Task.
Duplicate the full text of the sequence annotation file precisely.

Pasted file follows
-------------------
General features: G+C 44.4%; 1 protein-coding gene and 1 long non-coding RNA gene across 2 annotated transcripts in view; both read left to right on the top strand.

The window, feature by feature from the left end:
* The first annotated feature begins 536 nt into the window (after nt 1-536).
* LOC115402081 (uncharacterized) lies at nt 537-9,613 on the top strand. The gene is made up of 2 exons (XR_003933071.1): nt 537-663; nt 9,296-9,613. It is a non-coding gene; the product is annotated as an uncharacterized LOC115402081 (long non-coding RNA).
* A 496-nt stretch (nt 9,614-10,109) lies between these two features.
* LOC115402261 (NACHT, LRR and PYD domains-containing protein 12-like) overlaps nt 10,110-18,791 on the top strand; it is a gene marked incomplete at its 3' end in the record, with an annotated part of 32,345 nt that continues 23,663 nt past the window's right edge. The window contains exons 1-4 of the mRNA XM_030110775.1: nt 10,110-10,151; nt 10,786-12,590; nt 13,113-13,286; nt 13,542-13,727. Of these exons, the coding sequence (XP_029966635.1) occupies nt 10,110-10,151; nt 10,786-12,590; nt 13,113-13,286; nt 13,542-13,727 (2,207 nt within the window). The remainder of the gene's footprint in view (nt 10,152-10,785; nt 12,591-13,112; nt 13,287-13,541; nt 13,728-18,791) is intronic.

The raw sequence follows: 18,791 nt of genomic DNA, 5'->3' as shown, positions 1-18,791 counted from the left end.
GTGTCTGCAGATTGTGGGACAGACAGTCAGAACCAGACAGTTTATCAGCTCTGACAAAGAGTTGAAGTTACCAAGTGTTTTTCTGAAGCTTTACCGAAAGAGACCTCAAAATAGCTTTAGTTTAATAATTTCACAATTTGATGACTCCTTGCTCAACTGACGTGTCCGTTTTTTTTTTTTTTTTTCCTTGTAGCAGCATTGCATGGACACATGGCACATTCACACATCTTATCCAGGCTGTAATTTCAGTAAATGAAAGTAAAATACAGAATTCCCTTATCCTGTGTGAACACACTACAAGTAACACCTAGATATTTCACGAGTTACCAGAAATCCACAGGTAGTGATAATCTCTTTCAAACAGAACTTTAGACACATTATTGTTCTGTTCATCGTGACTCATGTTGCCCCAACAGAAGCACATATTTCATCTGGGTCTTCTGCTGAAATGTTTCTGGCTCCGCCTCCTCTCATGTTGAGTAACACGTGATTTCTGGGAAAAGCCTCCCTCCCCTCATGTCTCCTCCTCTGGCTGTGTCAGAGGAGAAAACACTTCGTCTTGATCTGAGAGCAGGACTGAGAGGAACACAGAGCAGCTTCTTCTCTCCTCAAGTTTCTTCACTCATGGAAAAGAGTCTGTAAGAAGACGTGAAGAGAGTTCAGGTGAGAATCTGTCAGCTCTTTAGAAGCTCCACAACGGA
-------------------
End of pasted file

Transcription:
General features: G+C 44.4%; 1 protein-coding gene and 1 long non-coding RNA gene across 2 annotated transcripts in view; both read left to right on the top strand.

The window, feature by feature from the left end:
* The first annotated feature begins 536 nt into the window (after nt 1-536).
* LOC115402081 (uncharacterized) lies at nt 537-9,613 on the top strand. The gene is made up of 2 exons (XR_003933071.1): nt 537-663; nt 9,296-9,613. It is a non-coding gene; the product is annotated as an uncharacterized LOC115402081 (long non-coding RNA).
* A 496-nt stretch (nt 9,614-10,109) lies between these two features.
* LOC115402261 (NACHT, LRR and PYD domains-containing protein 12-like) overlaps nt 10,110-18,791 on the top strand; it is a gene marked incomplete at its 3' end in the record, with an annotated part of 32,345 nt that continues 23,663 nt past the window's right edge. The window contains exons 1-4 of the mRNA XM_030110775.1: nt 10,110-10,151; nt 10,786-12,590; nt 13,113-13,286; nt 13,542-13,727. Of these exons, the coding sequence (XP_029966635.1) occupies nt 10,110-10,151; nt 10,786-12,590; nt 13,113-13,286; nt 13,542-13,727 (2,207 nt within the window). The remainder of the gene's footprint in view (nt 10,152-10,785; nt 12,591-13,112; nt 13,287-13,541; nt 13,728-18,791) is intronic.

The raw sequence follows: 18,791 nt of genomic DNA, 5'->3' as shown, positions 1-18,791 counted from the left end.
GTGTCTGCAGATTGTGGGACAGACAGTCAGAACCAGACAGTTTATCAGCTCTGACAAAGAGTTGAAGTTACCAAGTGTTTTTCTGAAGCTTTACCGAAAGAGACCTCAAAATAGCTTTAGTTTAATAATTTCACAATTTGATGACTCCTTGCTCAACTGACGTGTCCGTTTTTTTTTTTTTTTTTCCTTGTAGCAGCATTGCATGGACACATGGCACATTCACACATCTTATCCAGGCTGTAATTTCAGTAAATGAAAGTAAAATACAGAATTCCCTTATCCTGTGTGAACACACTACAAGTAACACCTAGATATTTCACGAGTTACCAGAAATCCACAGGTAGTGATAATCTCTTTCAAACAGAACTTTAGACACATTATTGTTCTGTTCATCGTGACTCATGTTGCCCCAACAGAAGCACATATTTCATCTGGGTCTTCTGCTGAAATGTTTCTGGCTCCGCCTCCTCTCATGTTGAGTAACACGTGATTTCTGGGAAAAGCCTCCCTCCCCTCATGTCTCCTCCTCTGGCTGTGTCAGAGGAGAAAACACTTCGTCTTGATCTGAGAGCAGGACTGAGAGGAACACAGAGCAGCTTCTTCTCTCCTCAAGTTTCTTCACTCATGGAAAAGAGTCTGTAAGAAGACGTGAAGAGAGTTCAGGTGAGAATCTGTCAGCTCTTTAGAAGCTCCACAACGGA